The conclusion the nail community has come to is that personal biological factors can affect a product’s success. Meaning, your body’s natural oils and your nail’s health may be the cause of a polishes’ or base coat’s success. The nail is often considered an impermeable barrier, but this is not true. In fact, it is much more permeable than the skin, and the composition of the nail includes 7–12% water. 

Following that I wrote to ÜNT themselves but their replies were unsatisfactory and seemed like a copy/paste:

We are sorry to hear that our product is not 100% satisfactory. I would like to further explain several possible reasons for this to happen:

1. READY FOR TAKEOFF or nail lacquer did not dry completely

2. Coat of READY FOR TAKEOFF not thick enough (if READY FOR TAKEOFF is applied very thin, it takes more effort to remove. We suggest applying 3-4 thin coats.)

3. If READY FOR TAKEOFF is applied unevenly, some parts of it may dry quicker than others, thus causing the issue. 

So in the end I decided to try and figure out my own solution. I know the exact ÜNT product I have is no longer available but they have a different peelable line and Holo Taco has its own Peely Base and I really wanted to make these products (and my existing UNT bottles) work for me.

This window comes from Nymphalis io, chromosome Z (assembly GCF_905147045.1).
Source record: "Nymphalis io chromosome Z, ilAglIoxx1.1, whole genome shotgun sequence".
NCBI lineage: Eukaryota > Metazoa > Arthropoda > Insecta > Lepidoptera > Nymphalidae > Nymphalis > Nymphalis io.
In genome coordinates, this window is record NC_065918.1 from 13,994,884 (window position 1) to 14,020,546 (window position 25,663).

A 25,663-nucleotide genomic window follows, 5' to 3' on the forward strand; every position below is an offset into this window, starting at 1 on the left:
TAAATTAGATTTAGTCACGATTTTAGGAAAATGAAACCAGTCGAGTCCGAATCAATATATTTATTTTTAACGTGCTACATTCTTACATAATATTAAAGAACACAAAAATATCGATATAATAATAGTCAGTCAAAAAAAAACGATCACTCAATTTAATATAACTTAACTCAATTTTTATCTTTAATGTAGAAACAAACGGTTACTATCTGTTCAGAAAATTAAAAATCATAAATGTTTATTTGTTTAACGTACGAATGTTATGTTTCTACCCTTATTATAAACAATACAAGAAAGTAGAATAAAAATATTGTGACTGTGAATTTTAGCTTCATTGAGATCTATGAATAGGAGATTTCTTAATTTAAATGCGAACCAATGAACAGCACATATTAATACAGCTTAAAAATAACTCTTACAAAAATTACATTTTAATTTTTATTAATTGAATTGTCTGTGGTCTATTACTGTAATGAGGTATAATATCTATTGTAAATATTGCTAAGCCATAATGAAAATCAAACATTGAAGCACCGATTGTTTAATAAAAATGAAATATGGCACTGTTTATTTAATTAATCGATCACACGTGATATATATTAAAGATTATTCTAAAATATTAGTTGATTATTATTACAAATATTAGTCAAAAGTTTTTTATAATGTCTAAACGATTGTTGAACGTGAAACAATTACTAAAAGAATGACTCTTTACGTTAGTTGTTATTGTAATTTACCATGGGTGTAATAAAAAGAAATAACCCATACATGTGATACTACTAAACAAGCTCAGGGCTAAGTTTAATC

After a bit of trial and error (note- do NOT try filing down the surface of your nails to make the base coat grip better!) I found a solution that actually made the product usable, and in honor of today being Nail Polish Day, I’m sharing it publicly. Bonus: it’s something I bet you already own!

Another base coat!

I use Orly’s Bonder as it’s what I have on hand but any clear base coat will work. (I don’t recommend a creamy base coat like a smoothing base for this).

All you need to do is apply one thin coat of the regular base BEFORE applying the recommended 2-3 coats of the peelable polish. The peelable polish will grip better to the base than to your nail surface, and the manicure will last much longer. It’s a really simple trick but it helps to make the peelable products actually work for those of us who have a hard time with them.

This post may contain affiliate links. This means I might make a small commission on purchases made through the links, at no cost to you.